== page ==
incredibly it DID WORK PERFECTLY ... omniweb on a mac (I am fairly certain) is the best and perhaps only really reliable browser (on a mac) if you need touse ordinary java applets typical as you might see when logging in to your online bank etc

wild huh!

Posted by JPM at May 24, 2006 01:39 PM

You keep referring to these "100 sites" but remember that these sites were found during a very limited test period by the relatively few users who frequent the pretty technical beta forum AND are sufficiently interested in encryption and SSL to take part in such a specific testing. It's anyone's guess how many sites out there are incompatible with the new SSL stuff but when brief and limited testing turned up 100 the real number must be at least 15 times larger. Also SSL sites are typically very important to the end user. There are alternatives to most HTTP resources but you NEED to access your online banking. As Gerv already tried to explain the only way forward is the browser vendors pushing together, both pushing CAs to improve their procedures and pushing in unison sites to upgrade their outdated servers.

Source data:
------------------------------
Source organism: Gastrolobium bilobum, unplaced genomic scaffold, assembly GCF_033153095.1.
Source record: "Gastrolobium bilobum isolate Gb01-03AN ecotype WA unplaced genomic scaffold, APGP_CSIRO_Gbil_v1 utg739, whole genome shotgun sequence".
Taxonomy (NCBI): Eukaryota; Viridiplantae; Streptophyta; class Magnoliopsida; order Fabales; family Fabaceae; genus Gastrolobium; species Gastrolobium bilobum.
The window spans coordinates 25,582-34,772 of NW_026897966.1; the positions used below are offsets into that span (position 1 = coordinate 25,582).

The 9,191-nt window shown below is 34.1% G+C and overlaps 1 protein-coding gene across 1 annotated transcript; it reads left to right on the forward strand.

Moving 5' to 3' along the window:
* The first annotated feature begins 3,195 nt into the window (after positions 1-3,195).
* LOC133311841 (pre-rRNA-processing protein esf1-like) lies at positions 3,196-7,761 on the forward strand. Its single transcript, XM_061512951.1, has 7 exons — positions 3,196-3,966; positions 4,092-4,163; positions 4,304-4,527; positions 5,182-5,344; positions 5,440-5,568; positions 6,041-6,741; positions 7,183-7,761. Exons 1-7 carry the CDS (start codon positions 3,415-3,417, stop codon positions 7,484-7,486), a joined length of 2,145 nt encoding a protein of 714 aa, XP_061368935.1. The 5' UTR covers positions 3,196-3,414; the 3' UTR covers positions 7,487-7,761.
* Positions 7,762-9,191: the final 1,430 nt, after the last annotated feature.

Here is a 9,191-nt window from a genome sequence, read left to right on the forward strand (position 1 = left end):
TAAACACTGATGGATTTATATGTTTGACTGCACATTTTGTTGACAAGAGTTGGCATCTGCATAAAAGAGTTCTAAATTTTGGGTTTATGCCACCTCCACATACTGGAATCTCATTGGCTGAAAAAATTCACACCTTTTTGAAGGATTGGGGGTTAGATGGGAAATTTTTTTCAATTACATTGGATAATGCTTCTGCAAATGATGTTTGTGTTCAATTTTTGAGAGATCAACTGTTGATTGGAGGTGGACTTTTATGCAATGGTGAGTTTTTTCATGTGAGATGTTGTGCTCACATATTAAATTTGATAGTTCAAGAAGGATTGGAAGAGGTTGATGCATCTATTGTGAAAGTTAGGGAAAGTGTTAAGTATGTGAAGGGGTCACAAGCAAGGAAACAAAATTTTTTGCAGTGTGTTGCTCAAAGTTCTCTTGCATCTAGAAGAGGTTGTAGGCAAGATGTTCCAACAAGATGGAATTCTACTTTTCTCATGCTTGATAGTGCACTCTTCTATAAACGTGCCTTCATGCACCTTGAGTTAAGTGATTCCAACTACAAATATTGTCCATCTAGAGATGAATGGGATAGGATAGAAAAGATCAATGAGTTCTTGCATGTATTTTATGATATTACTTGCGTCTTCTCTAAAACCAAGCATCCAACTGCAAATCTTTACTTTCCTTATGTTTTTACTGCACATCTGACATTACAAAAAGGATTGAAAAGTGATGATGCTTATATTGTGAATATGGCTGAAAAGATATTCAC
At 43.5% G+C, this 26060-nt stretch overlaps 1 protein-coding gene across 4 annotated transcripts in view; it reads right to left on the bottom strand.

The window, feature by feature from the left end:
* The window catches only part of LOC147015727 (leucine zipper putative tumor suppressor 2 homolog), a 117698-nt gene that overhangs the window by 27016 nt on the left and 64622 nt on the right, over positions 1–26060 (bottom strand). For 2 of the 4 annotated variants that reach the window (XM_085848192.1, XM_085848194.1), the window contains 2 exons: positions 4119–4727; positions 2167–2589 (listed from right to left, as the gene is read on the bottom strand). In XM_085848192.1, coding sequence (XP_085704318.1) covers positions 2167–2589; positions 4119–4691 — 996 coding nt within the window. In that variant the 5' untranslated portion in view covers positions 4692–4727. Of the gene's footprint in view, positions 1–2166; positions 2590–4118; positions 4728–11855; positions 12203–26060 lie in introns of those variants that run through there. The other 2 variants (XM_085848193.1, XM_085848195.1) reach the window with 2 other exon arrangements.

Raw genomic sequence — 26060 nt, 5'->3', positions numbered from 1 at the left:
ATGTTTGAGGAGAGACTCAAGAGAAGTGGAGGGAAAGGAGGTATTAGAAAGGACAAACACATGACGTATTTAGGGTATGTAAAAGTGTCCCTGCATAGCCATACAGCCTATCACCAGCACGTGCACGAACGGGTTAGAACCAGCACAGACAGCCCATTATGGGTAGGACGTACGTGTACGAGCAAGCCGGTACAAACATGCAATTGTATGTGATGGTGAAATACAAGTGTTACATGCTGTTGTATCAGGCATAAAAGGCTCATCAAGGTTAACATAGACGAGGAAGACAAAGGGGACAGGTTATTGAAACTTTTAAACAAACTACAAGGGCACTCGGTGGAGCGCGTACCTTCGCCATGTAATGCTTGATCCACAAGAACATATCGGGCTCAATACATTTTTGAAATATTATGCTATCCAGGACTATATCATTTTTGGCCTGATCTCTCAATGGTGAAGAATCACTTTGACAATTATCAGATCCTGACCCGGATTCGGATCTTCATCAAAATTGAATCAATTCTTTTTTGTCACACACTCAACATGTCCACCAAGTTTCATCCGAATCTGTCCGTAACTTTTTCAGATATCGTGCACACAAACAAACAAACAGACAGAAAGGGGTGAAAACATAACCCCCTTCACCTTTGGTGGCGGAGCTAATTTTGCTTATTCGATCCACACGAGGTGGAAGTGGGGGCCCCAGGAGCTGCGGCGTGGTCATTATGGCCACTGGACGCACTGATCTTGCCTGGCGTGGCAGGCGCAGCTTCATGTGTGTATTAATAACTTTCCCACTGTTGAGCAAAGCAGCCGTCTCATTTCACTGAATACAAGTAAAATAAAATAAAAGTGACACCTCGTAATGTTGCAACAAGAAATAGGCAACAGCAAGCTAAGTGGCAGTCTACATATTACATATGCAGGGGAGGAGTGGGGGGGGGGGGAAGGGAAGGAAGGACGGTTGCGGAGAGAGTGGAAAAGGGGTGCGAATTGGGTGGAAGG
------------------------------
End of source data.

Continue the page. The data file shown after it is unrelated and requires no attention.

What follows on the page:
> (Do you think the commerciality of the equation might
> explain the laggardness of browser manufacturers here?)

Now that's complete rubbish. Users feeling secure is essential to our existence while we get none of the payments to ISPs for those non-shared IP addresses. Where is the logic in this accusation?

Posted by Hallvord R. M. Steen at May 29, 2006 06:28 AM

Hallvord, thanks for your comment. On the "cooperation" front: